Dr Sara Kayat, This Morning's resident GP on ITV, had her firstborn son, Harris, during the first lockdown of the coronavirus pandemic in 2020. Here she shares her pandemic birth story and her experience of being a new mum in lockdown.
When it all first began, I held out hope that it wasn’t going to affect my birth, but in March when the cases started to rise, I knew my birth plan was going to be “different”. Though it was only when the ‘stay at home’ message was announced in the briefing on March 23, that it dawned on me that I was probably going to be a new mum in lockdown.
Pregnancy is a time of high anxiety anyway, so of course it was not ideal to have this added worry. At the time we had very little data on the effects of the virus on pregnant mums and their unborn babies, so during a time when I really wanted to be in control of the situation, I was having to manage uncertainty instead. I did a lot of hypnobirthing leading up to my birth in order to help me maintain my inner calm through all the external madness!
My number of face to face midwife appointments were reduced, though I still had my regular scans. My appointments were all carried out with COVID-secure measures in place, so I felt as safe as I could in the lead up. My partner, Rupert, was not allowed to attend these appointments with you which was hard to process, as you really want to share these magical moments.
Due to the restrictions with partners in hospitals, I opted for a home birth. This is not something I would have considered before, but I am strangely grateful to the pandemic in that respect as I had a wonderful home birth experience as a result.
It's interesting that most labour begins in the early hours because it is in our beds, at home, that we often feel at our safest, so in having a home birth I definitely felt secure, which is probably one of the reasons my birth progressed quickly.
In fact, my birth progressed so quickly that the midwives were unable to get to my house in time!
So, I gave birth to my beautiful baby boy in the bath, with only my husband by my side. It was certainly not in my plans to do it all solo, but thankfully there were no complications. Rupert caught the baby, so he saw him before I even did! He also had the opportunity to cut the cord, so he was hands-on from the start. There was an absolutely treasured 20 minutes when it was just the three of us huddled in the bathroom, all just staring at each other.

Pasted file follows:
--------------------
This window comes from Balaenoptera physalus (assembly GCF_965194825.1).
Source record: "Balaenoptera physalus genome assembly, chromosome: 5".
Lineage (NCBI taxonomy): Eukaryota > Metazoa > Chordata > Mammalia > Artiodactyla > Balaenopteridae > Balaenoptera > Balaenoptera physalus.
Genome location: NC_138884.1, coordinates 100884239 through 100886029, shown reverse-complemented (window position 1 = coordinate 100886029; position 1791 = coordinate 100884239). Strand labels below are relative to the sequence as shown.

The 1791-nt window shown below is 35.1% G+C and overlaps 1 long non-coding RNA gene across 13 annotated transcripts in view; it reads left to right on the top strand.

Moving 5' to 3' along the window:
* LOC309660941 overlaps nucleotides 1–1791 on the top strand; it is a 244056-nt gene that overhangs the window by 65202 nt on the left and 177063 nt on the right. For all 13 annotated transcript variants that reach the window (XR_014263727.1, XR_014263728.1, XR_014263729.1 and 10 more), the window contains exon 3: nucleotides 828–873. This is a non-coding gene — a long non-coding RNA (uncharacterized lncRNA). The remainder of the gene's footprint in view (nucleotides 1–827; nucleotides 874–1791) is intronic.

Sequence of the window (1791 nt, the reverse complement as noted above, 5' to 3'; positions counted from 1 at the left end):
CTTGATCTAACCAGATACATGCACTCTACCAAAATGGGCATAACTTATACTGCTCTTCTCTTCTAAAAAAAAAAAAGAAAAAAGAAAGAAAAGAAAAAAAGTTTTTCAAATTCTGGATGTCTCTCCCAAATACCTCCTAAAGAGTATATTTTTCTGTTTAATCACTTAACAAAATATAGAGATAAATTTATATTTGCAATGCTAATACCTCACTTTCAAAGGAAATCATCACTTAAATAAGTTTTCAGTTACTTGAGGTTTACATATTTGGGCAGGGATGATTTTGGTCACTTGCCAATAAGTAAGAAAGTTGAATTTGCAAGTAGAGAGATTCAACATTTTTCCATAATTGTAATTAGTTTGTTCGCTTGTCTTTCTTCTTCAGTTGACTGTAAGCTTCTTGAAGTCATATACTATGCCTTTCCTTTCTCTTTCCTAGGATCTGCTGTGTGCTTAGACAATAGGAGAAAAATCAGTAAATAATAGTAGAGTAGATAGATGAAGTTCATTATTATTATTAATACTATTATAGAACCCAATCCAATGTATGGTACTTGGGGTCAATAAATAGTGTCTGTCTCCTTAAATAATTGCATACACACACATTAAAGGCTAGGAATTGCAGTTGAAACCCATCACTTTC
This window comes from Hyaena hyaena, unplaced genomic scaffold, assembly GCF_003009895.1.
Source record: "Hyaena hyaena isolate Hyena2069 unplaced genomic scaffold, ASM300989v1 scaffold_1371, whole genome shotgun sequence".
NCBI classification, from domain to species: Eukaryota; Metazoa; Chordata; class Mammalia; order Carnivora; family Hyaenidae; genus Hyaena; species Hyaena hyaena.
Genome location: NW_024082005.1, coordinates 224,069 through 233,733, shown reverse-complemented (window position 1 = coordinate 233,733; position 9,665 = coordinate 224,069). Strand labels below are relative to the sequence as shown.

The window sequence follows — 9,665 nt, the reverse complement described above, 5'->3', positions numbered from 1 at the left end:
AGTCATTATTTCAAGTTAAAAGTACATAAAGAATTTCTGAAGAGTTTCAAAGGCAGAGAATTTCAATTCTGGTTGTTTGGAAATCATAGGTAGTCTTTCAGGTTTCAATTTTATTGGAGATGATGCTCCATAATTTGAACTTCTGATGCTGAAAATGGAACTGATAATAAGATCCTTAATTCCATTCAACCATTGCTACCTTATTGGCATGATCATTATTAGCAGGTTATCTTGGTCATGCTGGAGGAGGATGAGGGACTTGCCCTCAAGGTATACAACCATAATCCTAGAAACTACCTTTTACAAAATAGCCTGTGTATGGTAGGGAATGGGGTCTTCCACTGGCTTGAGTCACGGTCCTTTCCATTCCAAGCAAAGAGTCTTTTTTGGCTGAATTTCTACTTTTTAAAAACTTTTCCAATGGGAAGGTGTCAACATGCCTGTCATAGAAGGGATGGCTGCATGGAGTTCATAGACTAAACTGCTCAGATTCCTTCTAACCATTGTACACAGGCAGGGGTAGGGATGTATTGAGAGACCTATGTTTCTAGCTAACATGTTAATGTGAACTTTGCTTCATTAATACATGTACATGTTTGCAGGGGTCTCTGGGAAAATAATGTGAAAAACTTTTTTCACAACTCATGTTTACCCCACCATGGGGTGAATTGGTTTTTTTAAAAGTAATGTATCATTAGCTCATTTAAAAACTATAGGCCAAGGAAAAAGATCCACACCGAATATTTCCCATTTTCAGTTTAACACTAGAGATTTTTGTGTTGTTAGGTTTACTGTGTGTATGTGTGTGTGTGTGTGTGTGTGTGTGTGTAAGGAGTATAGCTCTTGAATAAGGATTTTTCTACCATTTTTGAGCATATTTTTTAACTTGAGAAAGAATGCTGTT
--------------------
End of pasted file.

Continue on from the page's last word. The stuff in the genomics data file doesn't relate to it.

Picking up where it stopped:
It was incredible to feel Harris' warm body against mine for the first time. He cried instantly and I’ve never been so happy to hear a cry before. On putting him on my chest, within minutes he stopped and his tiny hand reached out and lay over my heart. I couldn't take my eyes off his little face, and I was so in awe of him that I actually didn’t even think to check the sex of the baby until about 10 minutes later!
Due to lockdown it was several weeks before my family saw him, at a distance and outdoors as per the rules at the time, however we did lots of Facetimes to keep in regular contact.
Lockdown as a new mum
Initially I was grateful for the lockdown as it meant that I didn't feel the pressure to have to get out of my pyjamas and entertain people who wanted to come see the baby.
It gave me the opportunity to get to know my newest addition without the external distractions.
However, as lockdown has progressed and Harris grows, I have started to lament over the lost plans I had for maternity life. I had done so much research into swimming classes, baby/mum yoga and sensory classes and have been very disappointed that Harris has missed out on many of these.
I’ve also missed out on that peer support that you get from meeting other parents in these classes. But the pandemic has brought out the innovative side in many, and there are now a plethora of classes we can do over Zoom, so it's not all lost!
I always try to observe the positives in difficult situations to help me see the light at the end of the tunnel. I think lockdown has strengthened my bond with Harris and has allowed me to get to know the subtleties of his personality that I may otherwise have missed.
I’ve also become a lot more appreciative of nature for taking him on long meandering walks, when in an alternative life I may have just been sitting with him in a cafe.
For other mums worrying about giving birth during the pandemic I'd say there is no single way you “should” be feeling or reacting to being pregnant in lockdown, and there is no perfect way to deal with it.
The best thing you can do is to try to focus on your own wellbeing and be kind to yourself. Try to get out of the house for fresh air, get some physical activity, prioritise sleep, eat well and stay in touch with family and friends. It is important that if you are worrying about your pregnancy or birth, to speak to your midwife or doctor as soon as possible, and they will be happy to advise you.
By following the government guidelines you are doing the best you can to protect yourself and your family against COVID19, but also remember it is important to protect your mental health as well as your physical health.
Don’t forget that during what can feel like an isolating time, to talk to family, friends, health visitors, midwives, your GP or support groups. By looking after yourself, you are looking after your baby.